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Appellate Court of Connecticut.


No. 16503.

Decided: October 21, 1997

Before FOTI, LANDAU and SCHALLER, JJ. Reginald R. Watkins, pro se, appellant (petitioner). Frederick W. Fawcett, Assistant State's Attorney, with whom, on the brief, was Donald A. Browne, State's Attorney, for appellee (respondent).

 The petitioner appeals from the judgment of the habeas court denying his petition for a writ of habeas corpus.   On appeal, the petitioner claims that the habeas court improperly denied his claim of ineffective assistance of counsel.   After reviewing the record and briefs and hearing from the parties at oral argument, we conclude that the petitioner has failed to make a substantial showing that he has been denied a state or federal constitutional right.

The habeas court considered the petitioner's claims that his counsel failed (1) to object to or to prevent the consolidation of the six bank robbery charges or to construct a record for a future appeal, (2) to object to the jury charge that lacked an instruction on identification as an element of the crime of robbery or to submit a charge on the element of identification, and (3) to  object to the jury charge permitting conviction if the defendant used force or threat of force where the state introduced no evidence of force.1

The habeas court heard testimony from the petitioner and his attorney regarding the petitioner's claims.   The court did not credit the petitioner's testimony and specifically found that he had failed to sustain his burden of proving that counsel's performance was deficient and that he was prejudiced by the allegedly ineffective performance.   See Strickland v. Washington, 466 U.S. 668, 687, 104 S.Ct. 2052, 2064, 80 L.Ed.2d 674 (1984).   The habeas court concluded, in its memorandum of decision, that the “attorney's testimony lent credibility to the fact that most of the complaints that the petitioner had evolved around the trial strategy.   This strategy made sense to the [judge]․”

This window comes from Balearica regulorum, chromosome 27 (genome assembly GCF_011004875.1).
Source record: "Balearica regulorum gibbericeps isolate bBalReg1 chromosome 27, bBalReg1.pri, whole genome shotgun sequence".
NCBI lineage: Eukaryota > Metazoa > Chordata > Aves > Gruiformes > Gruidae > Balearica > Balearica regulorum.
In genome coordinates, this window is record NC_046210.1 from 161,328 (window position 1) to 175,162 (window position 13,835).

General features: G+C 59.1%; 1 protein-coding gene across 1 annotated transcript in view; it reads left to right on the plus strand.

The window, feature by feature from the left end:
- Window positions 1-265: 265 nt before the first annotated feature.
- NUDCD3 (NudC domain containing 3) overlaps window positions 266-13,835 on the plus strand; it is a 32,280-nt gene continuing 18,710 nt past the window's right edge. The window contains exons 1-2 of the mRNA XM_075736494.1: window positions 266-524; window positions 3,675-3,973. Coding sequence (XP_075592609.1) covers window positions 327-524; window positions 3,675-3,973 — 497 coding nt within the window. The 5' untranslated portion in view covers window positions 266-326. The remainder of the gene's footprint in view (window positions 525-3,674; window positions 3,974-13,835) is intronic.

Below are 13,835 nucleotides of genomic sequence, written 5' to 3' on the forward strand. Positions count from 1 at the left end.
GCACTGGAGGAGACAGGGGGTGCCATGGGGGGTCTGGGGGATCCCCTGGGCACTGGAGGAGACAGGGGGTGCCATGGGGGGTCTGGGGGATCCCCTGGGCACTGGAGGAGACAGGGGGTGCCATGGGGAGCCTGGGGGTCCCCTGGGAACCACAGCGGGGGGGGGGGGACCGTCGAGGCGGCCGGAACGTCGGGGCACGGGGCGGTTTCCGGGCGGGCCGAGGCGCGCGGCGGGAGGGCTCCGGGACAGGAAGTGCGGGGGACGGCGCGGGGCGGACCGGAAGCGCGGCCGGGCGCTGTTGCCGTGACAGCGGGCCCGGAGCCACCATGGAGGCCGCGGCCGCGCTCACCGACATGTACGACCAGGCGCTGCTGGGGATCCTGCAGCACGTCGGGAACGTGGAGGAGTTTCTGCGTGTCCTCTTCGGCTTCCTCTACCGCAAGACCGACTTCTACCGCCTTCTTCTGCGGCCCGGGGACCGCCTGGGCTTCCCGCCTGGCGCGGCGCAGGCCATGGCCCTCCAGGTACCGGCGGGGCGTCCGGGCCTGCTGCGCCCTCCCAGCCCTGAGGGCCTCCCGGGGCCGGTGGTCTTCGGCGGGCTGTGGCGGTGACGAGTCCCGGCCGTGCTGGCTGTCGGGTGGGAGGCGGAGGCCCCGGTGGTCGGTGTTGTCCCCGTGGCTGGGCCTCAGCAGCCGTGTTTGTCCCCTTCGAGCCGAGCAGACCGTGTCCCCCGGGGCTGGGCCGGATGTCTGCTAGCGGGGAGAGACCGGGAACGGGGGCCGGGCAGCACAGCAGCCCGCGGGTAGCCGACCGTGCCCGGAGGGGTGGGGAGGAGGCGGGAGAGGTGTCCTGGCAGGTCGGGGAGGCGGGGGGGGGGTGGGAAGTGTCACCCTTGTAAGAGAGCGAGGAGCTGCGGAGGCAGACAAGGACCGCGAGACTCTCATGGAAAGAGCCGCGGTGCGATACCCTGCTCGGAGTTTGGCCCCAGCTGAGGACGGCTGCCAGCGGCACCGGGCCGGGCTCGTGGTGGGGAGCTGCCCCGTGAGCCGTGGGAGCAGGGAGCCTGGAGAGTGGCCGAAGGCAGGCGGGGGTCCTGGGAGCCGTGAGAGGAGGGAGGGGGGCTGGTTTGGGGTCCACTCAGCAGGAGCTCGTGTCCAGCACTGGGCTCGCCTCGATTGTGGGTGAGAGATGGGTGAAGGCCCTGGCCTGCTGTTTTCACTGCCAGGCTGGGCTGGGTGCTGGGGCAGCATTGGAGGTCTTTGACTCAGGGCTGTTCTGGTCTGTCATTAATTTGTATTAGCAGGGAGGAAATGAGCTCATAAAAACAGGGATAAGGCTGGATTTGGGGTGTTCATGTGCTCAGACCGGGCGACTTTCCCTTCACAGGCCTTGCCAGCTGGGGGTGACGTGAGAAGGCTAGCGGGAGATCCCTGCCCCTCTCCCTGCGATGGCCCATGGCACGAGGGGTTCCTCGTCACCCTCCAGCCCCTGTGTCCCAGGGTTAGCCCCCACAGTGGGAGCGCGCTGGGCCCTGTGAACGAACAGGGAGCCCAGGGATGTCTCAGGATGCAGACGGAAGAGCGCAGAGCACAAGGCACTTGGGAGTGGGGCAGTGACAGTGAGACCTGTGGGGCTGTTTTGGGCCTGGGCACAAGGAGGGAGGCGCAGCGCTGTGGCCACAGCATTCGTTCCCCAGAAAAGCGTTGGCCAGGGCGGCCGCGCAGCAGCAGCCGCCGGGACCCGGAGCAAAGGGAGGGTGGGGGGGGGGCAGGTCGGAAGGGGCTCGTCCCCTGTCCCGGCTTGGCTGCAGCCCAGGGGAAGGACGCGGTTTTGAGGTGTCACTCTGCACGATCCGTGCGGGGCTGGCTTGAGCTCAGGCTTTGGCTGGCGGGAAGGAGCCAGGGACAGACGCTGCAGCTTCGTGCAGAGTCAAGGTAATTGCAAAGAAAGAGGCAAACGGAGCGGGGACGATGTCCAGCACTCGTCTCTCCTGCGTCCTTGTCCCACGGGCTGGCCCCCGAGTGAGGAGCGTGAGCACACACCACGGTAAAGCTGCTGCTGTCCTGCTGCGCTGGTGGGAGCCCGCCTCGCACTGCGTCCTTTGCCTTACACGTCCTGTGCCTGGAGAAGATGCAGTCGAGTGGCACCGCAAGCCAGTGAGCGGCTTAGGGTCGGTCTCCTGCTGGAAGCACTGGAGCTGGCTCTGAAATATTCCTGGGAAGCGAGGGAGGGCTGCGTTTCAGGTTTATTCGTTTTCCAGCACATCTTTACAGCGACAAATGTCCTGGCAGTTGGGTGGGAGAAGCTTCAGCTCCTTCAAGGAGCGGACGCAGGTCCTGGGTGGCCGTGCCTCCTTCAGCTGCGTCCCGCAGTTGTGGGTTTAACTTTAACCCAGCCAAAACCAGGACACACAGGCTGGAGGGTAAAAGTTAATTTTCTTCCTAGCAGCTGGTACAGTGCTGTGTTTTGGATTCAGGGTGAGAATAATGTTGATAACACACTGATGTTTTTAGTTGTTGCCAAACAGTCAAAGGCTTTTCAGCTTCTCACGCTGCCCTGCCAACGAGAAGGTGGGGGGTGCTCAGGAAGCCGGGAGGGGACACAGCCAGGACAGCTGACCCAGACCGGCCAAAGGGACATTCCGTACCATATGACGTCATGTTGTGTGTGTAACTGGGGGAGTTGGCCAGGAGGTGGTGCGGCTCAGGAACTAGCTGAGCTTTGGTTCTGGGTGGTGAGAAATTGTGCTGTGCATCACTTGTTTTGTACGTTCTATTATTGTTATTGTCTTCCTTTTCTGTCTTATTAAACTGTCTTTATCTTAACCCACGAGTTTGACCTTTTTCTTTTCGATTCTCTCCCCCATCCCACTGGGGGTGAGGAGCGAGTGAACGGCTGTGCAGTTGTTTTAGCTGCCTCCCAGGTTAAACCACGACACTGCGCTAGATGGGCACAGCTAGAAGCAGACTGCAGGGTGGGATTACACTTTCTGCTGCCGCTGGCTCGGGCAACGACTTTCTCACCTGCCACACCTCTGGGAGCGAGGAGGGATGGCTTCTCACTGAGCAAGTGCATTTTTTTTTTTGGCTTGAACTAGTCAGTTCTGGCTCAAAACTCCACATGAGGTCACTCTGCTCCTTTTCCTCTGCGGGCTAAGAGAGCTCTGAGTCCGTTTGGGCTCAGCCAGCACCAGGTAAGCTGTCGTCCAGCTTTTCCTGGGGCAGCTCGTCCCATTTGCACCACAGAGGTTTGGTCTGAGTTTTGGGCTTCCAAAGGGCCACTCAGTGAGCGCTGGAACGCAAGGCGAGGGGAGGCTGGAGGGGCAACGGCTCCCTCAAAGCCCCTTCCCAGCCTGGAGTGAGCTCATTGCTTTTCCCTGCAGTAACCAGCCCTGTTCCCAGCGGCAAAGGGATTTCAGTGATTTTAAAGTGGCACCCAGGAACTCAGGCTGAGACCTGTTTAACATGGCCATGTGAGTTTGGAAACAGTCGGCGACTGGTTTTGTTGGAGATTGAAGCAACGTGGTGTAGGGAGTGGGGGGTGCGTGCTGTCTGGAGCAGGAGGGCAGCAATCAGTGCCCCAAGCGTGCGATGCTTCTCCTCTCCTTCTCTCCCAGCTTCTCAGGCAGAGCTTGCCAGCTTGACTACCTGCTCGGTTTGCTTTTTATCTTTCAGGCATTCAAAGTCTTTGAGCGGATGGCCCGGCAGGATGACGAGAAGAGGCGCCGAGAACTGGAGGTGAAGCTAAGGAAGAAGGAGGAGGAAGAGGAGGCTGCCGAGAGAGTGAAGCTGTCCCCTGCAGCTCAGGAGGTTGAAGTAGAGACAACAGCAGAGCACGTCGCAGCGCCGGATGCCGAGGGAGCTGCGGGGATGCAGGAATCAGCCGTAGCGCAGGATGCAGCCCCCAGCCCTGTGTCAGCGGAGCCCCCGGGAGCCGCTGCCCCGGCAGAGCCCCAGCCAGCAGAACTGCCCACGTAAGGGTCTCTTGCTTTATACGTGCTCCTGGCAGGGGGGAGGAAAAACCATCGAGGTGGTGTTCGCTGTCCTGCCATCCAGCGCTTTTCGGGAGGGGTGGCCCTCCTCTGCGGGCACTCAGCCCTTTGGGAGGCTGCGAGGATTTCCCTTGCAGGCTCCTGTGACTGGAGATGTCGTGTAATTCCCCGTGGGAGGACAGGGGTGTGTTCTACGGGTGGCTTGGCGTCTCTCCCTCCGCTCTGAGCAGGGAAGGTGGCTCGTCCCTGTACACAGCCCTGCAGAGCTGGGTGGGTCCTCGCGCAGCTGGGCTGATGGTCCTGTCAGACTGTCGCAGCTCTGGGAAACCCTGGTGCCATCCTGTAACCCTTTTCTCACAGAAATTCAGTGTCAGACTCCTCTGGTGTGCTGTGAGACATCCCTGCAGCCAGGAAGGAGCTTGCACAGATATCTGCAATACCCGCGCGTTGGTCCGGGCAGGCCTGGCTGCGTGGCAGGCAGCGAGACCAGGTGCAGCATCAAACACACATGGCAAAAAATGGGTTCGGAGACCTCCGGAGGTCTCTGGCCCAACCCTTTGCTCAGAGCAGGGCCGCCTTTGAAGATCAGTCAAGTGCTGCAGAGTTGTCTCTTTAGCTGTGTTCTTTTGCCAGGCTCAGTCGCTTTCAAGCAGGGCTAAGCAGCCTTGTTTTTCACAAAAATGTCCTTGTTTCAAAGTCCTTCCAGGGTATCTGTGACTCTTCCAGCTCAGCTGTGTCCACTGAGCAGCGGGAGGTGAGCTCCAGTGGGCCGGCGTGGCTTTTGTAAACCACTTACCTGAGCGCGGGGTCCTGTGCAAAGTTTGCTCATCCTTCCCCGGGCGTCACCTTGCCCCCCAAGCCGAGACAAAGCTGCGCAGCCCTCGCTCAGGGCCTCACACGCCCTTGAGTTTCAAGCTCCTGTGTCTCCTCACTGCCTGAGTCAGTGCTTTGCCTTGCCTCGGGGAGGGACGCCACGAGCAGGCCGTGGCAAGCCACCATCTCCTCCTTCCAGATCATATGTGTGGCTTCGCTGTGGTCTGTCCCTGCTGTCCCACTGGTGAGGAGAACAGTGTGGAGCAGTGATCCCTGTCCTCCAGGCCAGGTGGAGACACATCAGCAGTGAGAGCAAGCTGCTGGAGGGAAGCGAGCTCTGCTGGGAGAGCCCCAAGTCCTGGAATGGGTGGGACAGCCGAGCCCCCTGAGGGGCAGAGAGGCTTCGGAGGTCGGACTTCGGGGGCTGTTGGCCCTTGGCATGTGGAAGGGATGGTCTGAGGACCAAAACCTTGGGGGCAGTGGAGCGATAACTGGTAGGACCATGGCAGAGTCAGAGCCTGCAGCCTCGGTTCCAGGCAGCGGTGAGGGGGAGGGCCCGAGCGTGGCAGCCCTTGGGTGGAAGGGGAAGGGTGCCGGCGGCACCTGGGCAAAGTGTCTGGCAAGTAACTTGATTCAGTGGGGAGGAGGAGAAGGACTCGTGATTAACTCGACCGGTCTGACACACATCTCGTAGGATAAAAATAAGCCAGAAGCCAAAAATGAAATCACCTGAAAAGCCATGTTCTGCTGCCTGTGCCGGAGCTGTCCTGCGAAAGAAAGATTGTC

“ ‘This court does not retry the case or evaluate the credibility of the witnesses.’  State v. Amarillo, [198 Conn. 285, 289, 503 A.2d 146 (1986) ].”  State v. Taylor, 23 Conn.App. 426, 429, 580 A.2d 1004 (1990).  “ ‘Rather, we must defer to the [trier of fact's] assessment of the credibility of the witnesses based on its firsthand observation of their conduct, demeanor and attitude․’  State v. Mejia, [233 Conn. 215, 224, 658 A.2d 571 (1995) ].”  State v. McClam, 44 Conn.App. 198, 208, 689 A.2d 475, cert. denied, 240 Conn. 912, 690 A.2d 400 (1997).  “In a case that is tried to the court, such as the present case, the judge is the sole arbiter of the credibility of witnesses, and the weight to be given to their specific testimony․”  (Citation omitted;  internal quotation marks omitted.)   Clarke v. Commissioner of Correction, 43 Conn.App. 374, 386, 682 A.2d 618,  cert. granted on other grounds, 239 Conn. 945, 686 A.2d 120 (1996).   Further, “a court must indulge a strong presumption that counsel's conduct falls within the wide range of reasonable professional assistance;  that is, the defendant must overcome the presumption that, under the circumstances, the challenged action ‘might be considered sound trial strategy․’ ”  (Citation omitted.)  Strickland v. Washington, supra, 466 U.S. at 689, 104 S.Ct. at 2065;  see also Johnson v. Commissioner of Correction, 222 Conn. 87, 98, 608 A.2d 667 (1992);  Valeriano v. Bronson, 12 Conn.App. 385, 393-94, 530 A.2d 1100 (1987), aff'd, 209 Conn. 75, 546 A.2d 1380 (1988).

We conclude that the habeas court had before it sufficient evidence to deny the petition for a writ of habeas corpus.

The judgment is affirmed.


1.   The habeas court also considered the petitioner's claims that his attorney improperly (1) reacted to evidence regarding possibly inappropriate lineup procedures used by the police, and (2) failed to prepare an adequate argument in support of his oral motion for judgment of acquittal;  however, the petitioner has not raised these issues on appeal.


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